... this devotion is part of the Red Letters series. Click here to read more.

from a throne of splendor


When the Son of Man appears in his majestic glory, with all his angels by his side, he will take his seat on his throne of splendor, and all the nations will be gathered together before him. And like a shepherd who separates the sheep from the goats, he will separate all the people. [Matthew 25:31-32 TPT]


This is the prelude to the famous illustration of the separation of the sheep and the goats.
Before jumping into the judgment scene I thought that it would be helpful to make a few observations.
  • The words glory and splendor sets the scene. When I read those words I remember that I have no context, no timeframe and no words to understand this passage.
  • When I read the word "all" I am overwhelmed. All the angels will be there. All peoples of all times will be there. I cannot get my head around that number.
  • Humankind will be separated. It leaves me speechless. I want this to be a time when peoples are reunited not a time when they are divided.
I am comforted by the idea that a shepherd will separate the sheep and the goats.
It reminds me of how Jesus speaks of the good shepherd who lays down his life for the sheep.
Such is the qualification to sit on this throne of splendor.

He who laid down his life now sits in judgment.

Lord, you are my Shepherd. Help me to follow you like a lamb.


... this devotion is part of the Red Letters series. Click here to read more.

spiritual investing


Once there was a man who was about to leave home on a trip; he called his servants and put them in charge of his property. He gave to each one according to his ability ... After a long time the master of those servants came back and settled accounts with them. [Matthew 25:14-15,19 NCV]


Jesus speaks of three different ways that people deal with life and money.

To the first servant who doubled the master's investment he says:
‘You have been faithful in managing small amounts, so I will put you in charge of large amounts. Come on in and share my happiness!’ 
To the second servant who also doubled the master's investment he says:
‘Well done, you good and faithful servant!’ said his master. ‘You have been faithful in managing small amounts, so I will put you in charge of large amounts. Come on in and share my happiness!’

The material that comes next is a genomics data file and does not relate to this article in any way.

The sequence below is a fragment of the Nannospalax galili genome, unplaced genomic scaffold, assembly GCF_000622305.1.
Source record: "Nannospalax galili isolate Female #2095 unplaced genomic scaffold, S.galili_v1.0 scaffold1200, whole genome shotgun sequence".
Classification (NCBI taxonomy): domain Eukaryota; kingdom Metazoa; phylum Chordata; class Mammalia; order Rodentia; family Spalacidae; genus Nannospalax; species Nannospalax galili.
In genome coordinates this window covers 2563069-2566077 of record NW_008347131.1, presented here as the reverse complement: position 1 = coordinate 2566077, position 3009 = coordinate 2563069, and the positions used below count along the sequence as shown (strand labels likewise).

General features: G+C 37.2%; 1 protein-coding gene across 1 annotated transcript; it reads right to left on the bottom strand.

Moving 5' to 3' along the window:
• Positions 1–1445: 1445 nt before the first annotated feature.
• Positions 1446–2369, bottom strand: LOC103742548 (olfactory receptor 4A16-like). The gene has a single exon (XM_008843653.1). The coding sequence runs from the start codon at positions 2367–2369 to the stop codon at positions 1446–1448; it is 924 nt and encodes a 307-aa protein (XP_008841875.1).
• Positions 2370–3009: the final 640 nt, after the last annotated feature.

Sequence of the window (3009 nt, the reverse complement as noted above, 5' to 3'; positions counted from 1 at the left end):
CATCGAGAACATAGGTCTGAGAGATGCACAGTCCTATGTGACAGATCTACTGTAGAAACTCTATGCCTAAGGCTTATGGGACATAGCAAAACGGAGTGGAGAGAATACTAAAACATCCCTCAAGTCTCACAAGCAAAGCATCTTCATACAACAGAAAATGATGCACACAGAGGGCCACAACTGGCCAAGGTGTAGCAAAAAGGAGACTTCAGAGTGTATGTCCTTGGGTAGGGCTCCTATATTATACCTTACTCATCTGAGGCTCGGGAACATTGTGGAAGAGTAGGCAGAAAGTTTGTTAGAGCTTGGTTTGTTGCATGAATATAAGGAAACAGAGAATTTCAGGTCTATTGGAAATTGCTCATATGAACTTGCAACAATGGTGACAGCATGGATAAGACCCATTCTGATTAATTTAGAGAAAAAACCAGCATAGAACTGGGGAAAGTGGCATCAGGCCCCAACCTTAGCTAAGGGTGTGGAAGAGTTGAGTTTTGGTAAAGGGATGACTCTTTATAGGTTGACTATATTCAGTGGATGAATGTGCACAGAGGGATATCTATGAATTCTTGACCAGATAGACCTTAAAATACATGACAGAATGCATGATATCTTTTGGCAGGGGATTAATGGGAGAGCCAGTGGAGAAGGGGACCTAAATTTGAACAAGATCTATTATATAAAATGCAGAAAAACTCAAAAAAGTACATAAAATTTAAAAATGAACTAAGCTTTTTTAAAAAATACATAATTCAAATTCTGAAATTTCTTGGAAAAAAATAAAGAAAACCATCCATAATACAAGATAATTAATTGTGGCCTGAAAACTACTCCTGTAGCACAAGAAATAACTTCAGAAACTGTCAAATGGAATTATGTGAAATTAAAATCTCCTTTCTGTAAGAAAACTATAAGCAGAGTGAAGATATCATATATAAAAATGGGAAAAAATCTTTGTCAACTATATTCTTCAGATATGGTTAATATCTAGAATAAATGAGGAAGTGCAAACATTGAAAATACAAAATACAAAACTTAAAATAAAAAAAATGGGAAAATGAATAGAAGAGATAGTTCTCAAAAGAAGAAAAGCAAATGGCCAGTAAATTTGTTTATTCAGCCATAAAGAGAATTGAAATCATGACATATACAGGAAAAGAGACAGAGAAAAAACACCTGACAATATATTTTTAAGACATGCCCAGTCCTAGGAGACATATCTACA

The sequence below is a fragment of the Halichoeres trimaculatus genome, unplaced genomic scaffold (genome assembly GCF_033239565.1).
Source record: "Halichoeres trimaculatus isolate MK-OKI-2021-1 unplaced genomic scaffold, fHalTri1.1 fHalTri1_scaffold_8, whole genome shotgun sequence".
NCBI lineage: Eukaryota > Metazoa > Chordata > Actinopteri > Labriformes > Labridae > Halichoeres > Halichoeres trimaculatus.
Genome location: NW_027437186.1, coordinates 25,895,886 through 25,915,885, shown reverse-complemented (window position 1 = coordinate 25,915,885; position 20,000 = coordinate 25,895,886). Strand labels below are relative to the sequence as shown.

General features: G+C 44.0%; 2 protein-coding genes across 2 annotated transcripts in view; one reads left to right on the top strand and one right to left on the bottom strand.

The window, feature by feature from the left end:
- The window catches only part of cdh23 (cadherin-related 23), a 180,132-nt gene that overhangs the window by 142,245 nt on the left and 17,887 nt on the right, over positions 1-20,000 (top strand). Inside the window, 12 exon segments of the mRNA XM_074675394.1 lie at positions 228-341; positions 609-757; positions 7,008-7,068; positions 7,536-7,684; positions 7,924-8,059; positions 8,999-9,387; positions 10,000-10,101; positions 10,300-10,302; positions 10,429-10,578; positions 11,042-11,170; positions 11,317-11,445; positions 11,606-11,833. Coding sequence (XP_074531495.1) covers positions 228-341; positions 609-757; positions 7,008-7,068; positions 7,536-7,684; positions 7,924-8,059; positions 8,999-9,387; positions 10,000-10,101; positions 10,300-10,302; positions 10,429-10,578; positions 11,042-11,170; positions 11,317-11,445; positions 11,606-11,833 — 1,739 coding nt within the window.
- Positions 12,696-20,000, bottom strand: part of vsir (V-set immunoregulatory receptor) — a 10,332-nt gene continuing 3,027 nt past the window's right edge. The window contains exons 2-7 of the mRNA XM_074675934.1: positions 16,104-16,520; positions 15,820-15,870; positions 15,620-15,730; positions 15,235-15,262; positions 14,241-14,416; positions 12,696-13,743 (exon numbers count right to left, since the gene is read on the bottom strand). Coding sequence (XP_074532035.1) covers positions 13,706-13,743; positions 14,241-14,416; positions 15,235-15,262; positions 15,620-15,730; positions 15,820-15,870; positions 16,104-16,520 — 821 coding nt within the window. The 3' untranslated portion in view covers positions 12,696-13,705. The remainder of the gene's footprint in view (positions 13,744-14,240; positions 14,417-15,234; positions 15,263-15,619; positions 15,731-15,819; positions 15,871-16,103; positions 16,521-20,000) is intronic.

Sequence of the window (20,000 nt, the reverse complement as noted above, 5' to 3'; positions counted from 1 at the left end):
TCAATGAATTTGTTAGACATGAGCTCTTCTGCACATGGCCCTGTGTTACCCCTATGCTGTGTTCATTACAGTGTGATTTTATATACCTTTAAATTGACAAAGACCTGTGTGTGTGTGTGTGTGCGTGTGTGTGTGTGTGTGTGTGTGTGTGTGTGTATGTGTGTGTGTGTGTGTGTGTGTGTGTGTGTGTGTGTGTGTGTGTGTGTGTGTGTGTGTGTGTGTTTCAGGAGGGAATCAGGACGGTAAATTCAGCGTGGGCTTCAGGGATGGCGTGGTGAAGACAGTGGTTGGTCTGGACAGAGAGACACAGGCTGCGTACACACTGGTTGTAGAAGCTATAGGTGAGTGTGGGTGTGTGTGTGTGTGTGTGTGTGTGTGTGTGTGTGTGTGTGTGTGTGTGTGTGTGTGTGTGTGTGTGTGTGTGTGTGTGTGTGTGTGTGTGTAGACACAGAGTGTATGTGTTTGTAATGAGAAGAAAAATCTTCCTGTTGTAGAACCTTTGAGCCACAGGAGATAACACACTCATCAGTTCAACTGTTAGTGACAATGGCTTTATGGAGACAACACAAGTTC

To the last servant who buried the masters money he says:
‘You bad and lazy servant!’ ... you should have deposited my money in the bank, and I would have received it all back with interest when I returned.
I sometimes think that faithfulness is the currency of the kingdom.
We grow spiritually when we are faithful with the things God has invested in us.
This parable indicates that, today and in our last hour, this quality is so very important.

When I think about abilities I remember how unique each one of us is.
Interesting that the master invested commensurate with each servants ability.
It speaks to me of how God considers our ability when he invests in us.

I find it compelling that Jesus equates faithfulness to hard work.
The first two servants doubled what they were given because of their their work ethic.
In reality, the last one was really not a servant because he was lazy.

The response of the Master to his servants when he returns is so telling and instructive.
It reminds me that what we do in this life is important - to God and to us.
And it speaks of how we are accountable to him and to each other.

Thank you for the spiritual investments that you have made in me Lord.
Forgive me for the many times I have squandered those gifts.
Help me to be faithful with the things that you have entrusted me with.


... this devotion is part of the Red Letters series. Click here to read more.